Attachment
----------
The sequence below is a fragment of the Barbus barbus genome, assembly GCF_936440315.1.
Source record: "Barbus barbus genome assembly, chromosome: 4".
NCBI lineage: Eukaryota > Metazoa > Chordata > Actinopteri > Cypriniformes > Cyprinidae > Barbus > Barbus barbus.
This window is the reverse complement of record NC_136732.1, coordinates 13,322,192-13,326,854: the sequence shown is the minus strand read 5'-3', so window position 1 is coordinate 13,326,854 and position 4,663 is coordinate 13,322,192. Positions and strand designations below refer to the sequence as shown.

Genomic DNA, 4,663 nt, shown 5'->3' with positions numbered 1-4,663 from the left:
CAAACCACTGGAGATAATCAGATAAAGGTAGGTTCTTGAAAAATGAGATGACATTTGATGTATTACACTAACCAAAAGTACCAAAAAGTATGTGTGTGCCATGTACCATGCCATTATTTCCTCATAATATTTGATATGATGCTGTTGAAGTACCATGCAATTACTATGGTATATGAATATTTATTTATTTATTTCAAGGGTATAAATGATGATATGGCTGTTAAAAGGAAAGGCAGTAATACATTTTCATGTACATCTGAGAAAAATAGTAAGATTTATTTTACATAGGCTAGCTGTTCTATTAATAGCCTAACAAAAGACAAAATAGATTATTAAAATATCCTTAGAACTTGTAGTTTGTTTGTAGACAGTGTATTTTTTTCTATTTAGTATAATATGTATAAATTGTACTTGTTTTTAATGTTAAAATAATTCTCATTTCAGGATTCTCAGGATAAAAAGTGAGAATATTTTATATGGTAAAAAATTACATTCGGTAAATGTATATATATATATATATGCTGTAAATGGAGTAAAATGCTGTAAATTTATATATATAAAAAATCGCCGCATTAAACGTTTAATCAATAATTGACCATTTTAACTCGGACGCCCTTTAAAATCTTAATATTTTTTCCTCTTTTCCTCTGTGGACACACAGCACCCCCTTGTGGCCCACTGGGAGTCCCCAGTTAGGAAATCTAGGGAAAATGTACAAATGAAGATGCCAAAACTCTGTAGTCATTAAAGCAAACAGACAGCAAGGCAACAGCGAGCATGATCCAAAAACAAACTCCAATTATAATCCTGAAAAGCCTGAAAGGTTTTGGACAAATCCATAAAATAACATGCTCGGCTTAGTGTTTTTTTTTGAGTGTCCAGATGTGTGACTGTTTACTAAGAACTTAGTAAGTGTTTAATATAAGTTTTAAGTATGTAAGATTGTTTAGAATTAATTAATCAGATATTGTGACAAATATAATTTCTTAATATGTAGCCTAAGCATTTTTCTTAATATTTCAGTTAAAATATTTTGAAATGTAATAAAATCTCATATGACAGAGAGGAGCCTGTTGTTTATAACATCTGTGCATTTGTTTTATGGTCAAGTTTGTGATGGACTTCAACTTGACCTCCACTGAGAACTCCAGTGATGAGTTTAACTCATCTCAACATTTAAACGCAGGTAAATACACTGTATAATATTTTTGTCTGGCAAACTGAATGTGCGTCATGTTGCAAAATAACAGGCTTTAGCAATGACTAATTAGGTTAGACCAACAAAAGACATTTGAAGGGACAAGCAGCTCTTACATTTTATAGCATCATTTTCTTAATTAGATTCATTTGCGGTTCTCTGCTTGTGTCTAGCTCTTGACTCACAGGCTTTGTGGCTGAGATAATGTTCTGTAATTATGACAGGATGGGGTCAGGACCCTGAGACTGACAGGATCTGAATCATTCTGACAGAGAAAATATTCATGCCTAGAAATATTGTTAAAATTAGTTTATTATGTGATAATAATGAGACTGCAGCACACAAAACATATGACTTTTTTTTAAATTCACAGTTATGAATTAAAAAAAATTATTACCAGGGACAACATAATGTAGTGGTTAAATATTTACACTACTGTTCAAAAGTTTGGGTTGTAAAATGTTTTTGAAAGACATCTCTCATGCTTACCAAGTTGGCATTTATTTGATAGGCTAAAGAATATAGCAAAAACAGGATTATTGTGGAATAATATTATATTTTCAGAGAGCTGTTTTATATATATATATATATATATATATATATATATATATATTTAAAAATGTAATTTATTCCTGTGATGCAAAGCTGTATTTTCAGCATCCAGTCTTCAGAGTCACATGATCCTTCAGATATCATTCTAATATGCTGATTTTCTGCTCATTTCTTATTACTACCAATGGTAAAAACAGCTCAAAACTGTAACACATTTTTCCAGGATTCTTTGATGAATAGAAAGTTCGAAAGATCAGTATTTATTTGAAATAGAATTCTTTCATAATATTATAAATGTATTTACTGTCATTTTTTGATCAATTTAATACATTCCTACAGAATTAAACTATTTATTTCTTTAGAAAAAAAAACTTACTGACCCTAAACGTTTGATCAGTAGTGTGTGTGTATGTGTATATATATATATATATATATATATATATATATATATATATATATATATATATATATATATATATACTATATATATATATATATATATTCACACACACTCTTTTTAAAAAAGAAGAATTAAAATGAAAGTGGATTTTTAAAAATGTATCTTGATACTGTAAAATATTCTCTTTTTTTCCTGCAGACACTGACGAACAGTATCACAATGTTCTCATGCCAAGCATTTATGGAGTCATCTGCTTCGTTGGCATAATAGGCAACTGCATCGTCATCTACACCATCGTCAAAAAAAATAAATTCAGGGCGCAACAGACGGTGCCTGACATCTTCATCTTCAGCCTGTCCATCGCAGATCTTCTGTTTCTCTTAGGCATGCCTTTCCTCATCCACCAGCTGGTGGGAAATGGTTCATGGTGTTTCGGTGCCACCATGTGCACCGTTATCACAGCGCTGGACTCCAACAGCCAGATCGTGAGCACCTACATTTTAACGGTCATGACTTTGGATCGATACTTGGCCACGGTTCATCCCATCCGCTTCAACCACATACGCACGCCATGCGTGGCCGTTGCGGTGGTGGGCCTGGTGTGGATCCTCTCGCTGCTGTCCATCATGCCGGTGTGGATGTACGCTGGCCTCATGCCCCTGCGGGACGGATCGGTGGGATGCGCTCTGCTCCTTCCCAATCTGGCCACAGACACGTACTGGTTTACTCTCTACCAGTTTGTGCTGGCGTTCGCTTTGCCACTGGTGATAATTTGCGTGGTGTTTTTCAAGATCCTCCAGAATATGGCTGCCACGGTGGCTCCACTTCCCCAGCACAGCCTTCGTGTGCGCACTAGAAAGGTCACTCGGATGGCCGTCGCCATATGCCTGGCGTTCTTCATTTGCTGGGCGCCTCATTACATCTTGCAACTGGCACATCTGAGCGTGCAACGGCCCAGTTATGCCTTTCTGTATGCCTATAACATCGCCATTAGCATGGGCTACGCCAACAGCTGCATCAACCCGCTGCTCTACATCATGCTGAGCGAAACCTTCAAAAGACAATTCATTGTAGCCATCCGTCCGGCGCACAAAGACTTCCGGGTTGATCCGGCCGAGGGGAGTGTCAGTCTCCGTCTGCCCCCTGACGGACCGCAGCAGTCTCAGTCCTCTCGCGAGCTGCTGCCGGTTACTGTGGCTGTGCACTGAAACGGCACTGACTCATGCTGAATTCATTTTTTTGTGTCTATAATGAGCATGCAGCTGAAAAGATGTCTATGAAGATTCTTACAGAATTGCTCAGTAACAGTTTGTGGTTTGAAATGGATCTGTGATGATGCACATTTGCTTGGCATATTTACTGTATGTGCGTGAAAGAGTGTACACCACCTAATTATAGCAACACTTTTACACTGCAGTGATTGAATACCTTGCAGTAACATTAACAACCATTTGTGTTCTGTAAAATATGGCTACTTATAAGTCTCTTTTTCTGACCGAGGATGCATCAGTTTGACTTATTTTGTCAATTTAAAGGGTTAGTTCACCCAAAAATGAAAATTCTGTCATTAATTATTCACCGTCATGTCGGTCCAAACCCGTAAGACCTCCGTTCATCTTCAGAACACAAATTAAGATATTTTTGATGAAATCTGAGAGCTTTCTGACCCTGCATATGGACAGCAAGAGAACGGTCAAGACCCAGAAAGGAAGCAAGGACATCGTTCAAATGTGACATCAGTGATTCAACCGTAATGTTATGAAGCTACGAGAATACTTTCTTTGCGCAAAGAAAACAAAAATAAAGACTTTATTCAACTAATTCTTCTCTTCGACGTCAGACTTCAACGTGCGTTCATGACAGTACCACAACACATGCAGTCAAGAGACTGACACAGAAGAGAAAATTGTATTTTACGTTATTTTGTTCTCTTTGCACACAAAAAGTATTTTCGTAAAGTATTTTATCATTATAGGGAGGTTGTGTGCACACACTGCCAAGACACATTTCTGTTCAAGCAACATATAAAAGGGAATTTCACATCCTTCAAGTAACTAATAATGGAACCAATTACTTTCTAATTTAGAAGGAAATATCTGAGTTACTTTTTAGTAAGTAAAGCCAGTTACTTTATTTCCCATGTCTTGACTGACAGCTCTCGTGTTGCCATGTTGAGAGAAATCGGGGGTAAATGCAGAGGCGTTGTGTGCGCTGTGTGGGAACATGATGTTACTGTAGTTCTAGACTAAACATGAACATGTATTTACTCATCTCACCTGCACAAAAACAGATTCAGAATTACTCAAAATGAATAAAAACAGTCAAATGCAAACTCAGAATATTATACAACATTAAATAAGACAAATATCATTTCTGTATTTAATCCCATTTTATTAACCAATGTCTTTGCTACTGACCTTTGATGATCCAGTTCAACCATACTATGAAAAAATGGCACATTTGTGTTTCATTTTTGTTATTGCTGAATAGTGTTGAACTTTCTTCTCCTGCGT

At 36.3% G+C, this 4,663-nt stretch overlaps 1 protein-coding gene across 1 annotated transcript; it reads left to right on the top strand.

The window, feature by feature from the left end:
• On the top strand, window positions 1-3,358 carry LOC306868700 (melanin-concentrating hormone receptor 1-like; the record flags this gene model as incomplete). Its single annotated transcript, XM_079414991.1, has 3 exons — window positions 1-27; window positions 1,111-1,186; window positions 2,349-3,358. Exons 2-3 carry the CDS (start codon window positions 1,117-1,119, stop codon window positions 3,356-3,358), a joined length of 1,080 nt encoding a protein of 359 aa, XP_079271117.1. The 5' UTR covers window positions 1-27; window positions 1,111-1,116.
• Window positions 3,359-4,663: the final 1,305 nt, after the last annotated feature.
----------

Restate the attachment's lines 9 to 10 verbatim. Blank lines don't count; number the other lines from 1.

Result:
• On the top strand, window positions 1-3,358 carry LOC306868700 (melanin-concentrating hormone receptor 1-like; the record flags this gene model as incomplete). Its single annotated transcript, XM_079414991.1, has 3 exons — window positions 1-27; window positions 1,111-1,186; window positions 2,349-3,358. Exons 2-3 carry the CDS (start codon window positions 1,117-1,119, stop codon window positions 3,356-3,358), a joined length of 1,080 nt encoding a protein of 359 aa, XP_079271117.1. The 5' UTR covers window positions 1-27; window positions 1,111-1,116.
• Window positions 3,359-4,663: the final 1,305 nt, after the last annotated feature.